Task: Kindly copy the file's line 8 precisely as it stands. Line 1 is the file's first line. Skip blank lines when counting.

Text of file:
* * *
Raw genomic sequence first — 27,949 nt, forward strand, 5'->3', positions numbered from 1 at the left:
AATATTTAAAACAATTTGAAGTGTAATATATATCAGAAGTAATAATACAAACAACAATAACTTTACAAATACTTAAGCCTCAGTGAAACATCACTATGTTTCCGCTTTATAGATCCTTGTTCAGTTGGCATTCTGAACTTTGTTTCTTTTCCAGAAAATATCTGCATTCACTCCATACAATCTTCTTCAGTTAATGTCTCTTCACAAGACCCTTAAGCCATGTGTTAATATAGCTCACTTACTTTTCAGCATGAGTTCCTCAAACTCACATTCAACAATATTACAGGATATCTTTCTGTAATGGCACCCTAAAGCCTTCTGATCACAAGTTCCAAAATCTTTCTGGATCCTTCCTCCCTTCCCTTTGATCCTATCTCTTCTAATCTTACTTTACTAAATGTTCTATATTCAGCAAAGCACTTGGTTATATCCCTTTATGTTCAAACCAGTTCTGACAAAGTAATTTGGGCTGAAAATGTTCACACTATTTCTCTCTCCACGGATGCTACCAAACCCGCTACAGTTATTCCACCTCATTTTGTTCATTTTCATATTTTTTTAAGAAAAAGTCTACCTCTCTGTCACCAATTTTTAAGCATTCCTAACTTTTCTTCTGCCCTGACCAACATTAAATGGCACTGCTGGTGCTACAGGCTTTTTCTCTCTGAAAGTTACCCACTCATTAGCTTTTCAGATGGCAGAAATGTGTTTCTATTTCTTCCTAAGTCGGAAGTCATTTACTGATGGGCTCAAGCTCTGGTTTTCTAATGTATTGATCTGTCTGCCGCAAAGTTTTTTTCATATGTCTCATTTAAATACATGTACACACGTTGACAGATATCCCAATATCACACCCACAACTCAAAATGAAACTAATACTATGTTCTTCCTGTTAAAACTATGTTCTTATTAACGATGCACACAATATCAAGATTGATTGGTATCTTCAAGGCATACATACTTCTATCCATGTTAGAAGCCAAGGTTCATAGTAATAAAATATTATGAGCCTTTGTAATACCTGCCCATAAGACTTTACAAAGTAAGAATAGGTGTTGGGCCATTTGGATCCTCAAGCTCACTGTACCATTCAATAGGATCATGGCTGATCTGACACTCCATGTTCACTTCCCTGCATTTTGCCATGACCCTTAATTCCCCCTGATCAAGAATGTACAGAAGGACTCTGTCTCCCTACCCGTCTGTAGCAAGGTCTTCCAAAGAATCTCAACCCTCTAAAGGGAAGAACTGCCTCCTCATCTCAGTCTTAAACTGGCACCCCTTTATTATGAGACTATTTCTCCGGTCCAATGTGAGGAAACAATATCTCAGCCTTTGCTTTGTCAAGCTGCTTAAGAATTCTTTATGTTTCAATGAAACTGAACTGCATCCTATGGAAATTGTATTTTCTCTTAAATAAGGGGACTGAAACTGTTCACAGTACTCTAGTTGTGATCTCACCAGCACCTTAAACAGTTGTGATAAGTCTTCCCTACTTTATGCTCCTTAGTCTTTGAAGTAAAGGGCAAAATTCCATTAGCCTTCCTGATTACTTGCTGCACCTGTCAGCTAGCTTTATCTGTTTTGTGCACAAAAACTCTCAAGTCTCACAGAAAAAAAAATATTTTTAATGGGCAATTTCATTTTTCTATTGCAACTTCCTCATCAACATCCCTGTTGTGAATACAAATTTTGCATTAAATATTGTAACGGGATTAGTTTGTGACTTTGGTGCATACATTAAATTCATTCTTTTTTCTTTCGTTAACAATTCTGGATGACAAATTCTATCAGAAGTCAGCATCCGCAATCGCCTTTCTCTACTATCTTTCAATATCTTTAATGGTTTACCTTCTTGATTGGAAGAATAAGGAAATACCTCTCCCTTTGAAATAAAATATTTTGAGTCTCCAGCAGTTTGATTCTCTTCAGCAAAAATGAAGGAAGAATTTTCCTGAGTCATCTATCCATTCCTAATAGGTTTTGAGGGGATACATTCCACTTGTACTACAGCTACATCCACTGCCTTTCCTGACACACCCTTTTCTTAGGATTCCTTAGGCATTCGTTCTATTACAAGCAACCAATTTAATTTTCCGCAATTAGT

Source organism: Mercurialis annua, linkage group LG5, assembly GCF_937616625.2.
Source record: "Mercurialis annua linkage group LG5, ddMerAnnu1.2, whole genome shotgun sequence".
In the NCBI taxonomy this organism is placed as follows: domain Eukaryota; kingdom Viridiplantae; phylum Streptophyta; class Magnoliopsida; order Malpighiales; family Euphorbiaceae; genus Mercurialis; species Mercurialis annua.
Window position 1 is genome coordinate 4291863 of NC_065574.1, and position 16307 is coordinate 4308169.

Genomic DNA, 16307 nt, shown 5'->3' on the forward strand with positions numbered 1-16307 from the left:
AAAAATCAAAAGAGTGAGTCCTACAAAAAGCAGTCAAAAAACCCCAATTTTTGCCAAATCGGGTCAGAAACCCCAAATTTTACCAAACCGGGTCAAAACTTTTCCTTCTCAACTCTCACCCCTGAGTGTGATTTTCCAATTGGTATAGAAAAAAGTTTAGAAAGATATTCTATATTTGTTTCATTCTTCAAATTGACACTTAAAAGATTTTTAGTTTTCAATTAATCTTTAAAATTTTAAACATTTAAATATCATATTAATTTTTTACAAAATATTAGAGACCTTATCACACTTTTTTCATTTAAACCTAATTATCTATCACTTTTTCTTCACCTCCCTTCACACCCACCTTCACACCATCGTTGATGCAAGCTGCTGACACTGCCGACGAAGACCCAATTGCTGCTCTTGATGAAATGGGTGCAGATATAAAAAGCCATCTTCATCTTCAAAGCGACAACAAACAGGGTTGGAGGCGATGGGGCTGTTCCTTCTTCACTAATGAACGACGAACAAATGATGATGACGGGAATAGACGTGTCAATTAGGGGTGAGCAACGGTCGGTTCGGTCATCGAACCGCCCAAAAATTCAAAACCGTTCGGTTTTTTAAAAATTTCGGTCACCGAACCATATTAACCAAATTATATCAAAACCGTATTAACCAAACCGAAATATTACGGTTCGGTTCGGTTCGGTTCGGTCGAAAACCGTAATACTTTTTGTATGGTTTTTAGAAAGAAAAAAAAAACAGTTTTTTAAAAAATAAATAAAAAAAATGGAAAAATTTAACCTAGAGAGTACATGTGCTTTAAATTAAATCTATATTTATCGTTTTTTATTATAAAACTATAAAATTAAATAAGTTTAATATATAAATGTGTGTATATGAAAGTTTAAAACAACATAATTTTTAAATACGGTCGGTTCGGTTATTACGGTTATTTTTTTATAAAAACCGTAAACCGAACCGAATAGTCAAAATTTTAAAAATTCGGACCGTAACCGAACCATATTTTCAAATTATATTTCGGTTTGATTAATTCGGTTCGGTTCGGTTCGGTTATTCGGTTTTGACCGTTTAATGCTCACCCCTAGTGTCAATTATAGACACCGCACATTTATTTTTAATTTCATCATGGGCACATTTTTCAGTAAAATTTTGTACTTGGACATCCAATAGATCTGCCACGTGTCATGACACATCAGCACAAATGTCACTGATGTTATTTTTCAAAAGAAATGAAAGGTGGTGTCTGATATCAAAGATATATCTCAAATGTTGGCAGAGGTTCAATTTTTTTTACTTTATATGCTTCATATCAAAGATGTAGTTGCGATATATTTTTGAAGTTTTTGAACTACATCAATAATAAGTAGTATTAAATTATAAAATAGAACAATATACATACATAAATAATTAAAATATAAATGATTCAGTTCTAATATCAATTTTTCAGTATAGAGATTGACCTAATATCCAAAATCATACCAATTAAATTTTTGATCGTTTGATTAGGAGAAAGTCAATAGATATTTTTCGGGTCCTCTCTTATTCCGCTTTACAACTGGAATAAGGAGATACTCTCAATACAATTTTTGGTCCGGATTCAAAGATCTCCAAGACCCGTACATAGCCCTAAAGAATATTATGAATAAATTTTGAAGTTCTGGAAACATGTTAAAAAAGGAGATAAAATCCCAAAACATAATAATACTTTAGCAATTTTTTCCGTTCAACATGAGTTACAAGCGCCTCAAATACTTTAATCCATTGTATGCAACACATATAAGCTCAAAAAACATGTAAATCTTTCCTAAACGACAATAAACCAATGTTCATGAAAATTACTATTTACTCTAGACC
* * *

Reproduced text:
AAAAATCAAAAGAGTGAGTCCTACAAAAAGCAGTCAAAAAACCCCAATTTTTGCCAAATCGGGTCAGAAACCCCAAATTTTACCAAACCGGGTCAAAACTTTTCCTTCTCAACTCTCACCCCTGAGTGTGATTTTCCAATTGGTATAGAAAAAAGTTTAGAAAGATATTCTATATTTGTTTCATTCTTCAAATTGACACTTAAAAGATTTTTAGTTTTCAATTAATCTTTAAAATTTTAAACATTTAAATATCATATTAATTTTTTACAAAATATTAGAGACCTTATCACACTTTTTTCATTTAAACCTAATTATCTATCACTTTTTCTTCACCTCCCTTCACACCCACCTTCACACCATCGTTGATGCAAGCTGCTGACACTGCCGACGAAGACCCAATTGCTGCTCTTGATGAAATGGGTGCAGATATAAAAAGCCATCTTCATCTTCAAAGCGACAACAAACAGGGTTGGAGGCGATGGGGCTGTTCCTTCTTCACTAATGAACGACGAACAAATGATGATGACGGGAATAGACGTGTCAATTAGGGGTGAGCAACGGTCGGTTCGGTCATCGAACCGCCCAAAAATTCAAAACCGTTCGGTTTTTTAAAAATTTCGGTCACCGAACCATATTAACCAAATTATATCAAAACCGTATTAACCAAACCGAAATATTACGGTTCGGTTCGGTTCGGTTCGGTCGAAAACCGTAATACTTTTTGTATGGTTTTTAGAAAGAAAAAAAAAACAGTTTTTTAAAAAATAAATAAAAAAAATGGAAAAATTTAACCTAGAGAGTACATGTGCTTTAAATTAAATCTATATTTATCGTTTTTTATTATAAAACTATAAAATTAAATAAGTTTAATATATAAATGTGTGTATATGAAAGTTTAAAACAACATAATTTTTAAATACGGTCGGTTCGGTTATTACGGTTATTTTTTTATAAAAACCGTAAACCGAACCGAATAGTCAAAATTTTAAAAATTCGGACCGTAACCGAACCATATTTTCAAATTATATTTCGGTTTGATTAATTCGGTTCGGTTCGGTTCGGTTATTCGGTTTTGACCGTTTAATGCTCACCCCTAGTGTCAATTATAGACACCGCACATTTATTTTTAATTTCATCATGGGCACATTTTTCAGTAAAATTTTGTACTTGGACATCCAATAGATCTGCCACGTGTCATGACACATCAGCACAAATGTCACTGATGTTATTTTTCAAAAGAAATGAAAGGTGGTGTCTGATATCAAAGATATATCTCAAATGTTGGCAGAGGTTCAATTTTTTTTACTTTATATGCTTCATATCAAAGATGTAGTTGCGATATATTTTTGAAGTTTTTGAACTACATCAATAATAAGTAGTATTAAATTATAAAATAGAACAATATACATACATAAATAATTAAAATATAAATGATTCAGTTCTAATATCAATTTTTCAGTATAGAGATTGACCTAATATCCAAAATCATACCAATTAAATTTTTGATCGTTTGATTAGGAGAAAGTCAATAGATATTTTTCGGGTCCTCTCTTATTCCGCTTTACAACTGGAATAAGGAGATACTCTCAATACAATTTTTGGTCCGGATTCAAAGATCTCCAAGACCCGTACATAGCCCTAAAGAATATTATGAATAAATTTTGAAGTTCTGGAAACATGTTAAAAAAGGAGATAAAATCCCAAAACATAATAATACTTTAGCAATTTTTTCCGTTCAACATGAGTTACAAGCGCCTCAAATACTTTAATCCATTGTATGCAACACATATAAGCTCAAAAAACATGTAAATCTTTCCTAAACGACAATAAACCAATGTTCATGAAAATTACTATTTACTCTAGACC